Tell us about your tour vehicle.
My main mode of transportation is a Ford E350. It’s a 15-passenger van. We use a 5×8 cargo trailer on the back for suitcases and bigger equipment.
I bought the van earlier this year. It has 66,066 miles at the moment I write this. I’ve already had to replace the front passenger door lock after someone “jimmied” it in St. Louis. No other major issues yet but we’ll get there soon enough.
I ride with my tour manager, Jon Bumgarner, drummer Dante Pope and bassist Brian Farrow. Jon and I usually ride in front and the guys get a bench seat apiece leaving one extra one for random storage. Our instruments are set in the back storage area.
Most of time we’re just hanging out and listening to music and chatting about stuff. It’s important to have a nice work environment and the van is where the group spends most its time. It’s a very easy going aesthetic.
How do you eat cheaply and/or healthy while on tour?
We do the best we can. Grocery stores are usually the best bet because you can control what we buy. That is generally cheaper as well.
Any other time I try to be open to what’s available. I use moderation and make sure I have a couple of really hearty meals a week.
How many strings do you break in a typical year? How much does it cost to replace them?
I’m breaking strings all the time. I’d say I go through 35 packs a year. I play hard. I usually buy 10 packs of strings at a time and those go for $35 or $40.
I also replace all of the strings when I change strings. When I replace one string I find the other strings are usually worn and break anyway.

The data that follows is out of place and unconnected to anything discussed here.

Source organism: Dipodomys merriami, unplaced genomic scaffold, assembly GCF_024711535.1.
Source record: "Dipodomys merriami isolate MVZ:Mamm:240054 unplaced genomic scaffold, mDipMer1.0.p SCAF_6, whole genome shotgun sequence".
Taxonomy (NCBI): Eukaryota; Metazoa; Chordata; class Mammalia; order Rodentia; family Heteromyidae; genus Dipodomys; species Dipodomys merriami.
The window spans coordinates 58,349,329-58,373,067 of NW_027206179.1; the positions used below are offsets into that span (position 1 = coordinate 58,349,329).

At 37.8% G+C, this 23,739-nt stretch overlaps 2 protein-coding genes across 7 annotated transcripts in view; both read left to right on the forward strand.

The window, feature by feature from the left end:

Harmonicas are my most expensive items. They go from $40-50 based on the brand. I also play in keys like Eb and Bb and there are not cheap models readily available so I buy them when I see them.
Where do you rehearse?
Rehearsal space? Since my stage set up with my group is pretty small we can set up anywhere. The bass is the biggest instrument we have. The drums are a small jazz kit (snare, cymbal stack) and a marching bass drum.
We set up in hotels, out on the street, wherever to get the ideas together and then we put it on stage.
Every once in a while we’ll rent a studio space. That’s usually just to test out the ‘stage’ sound so that we can dial that sound in.
What was the title and a sample lyric from the first song that you wrote?
I can’t remember the first song I wrote. I can tell you the earliest one that comes to mind. It was called “Past Thoughts On Highway Love.” Poetry of a 16-year-old…how lovely… but I still remember it. Haha!
When riding down the highway
I met a poet on the road
She seemed a bit uneasy
As she was looking to relieve
the load on her mind,
She was to write a prose,
She held up a small and timid rose,
I took a smell because she did impose
Left with a feeling I could not deny
One order of trouble and a cup of love on the side.
Describe your first gig.
My first gig was at a place called the Willow House in Phoenix, AZ. It was a hippie poetry coffeehouse that was also the place where the old biker gangs would go for AA. It also had an older punk crowd. There were Servo-Croatian refugees and there was a big lesbian demographic.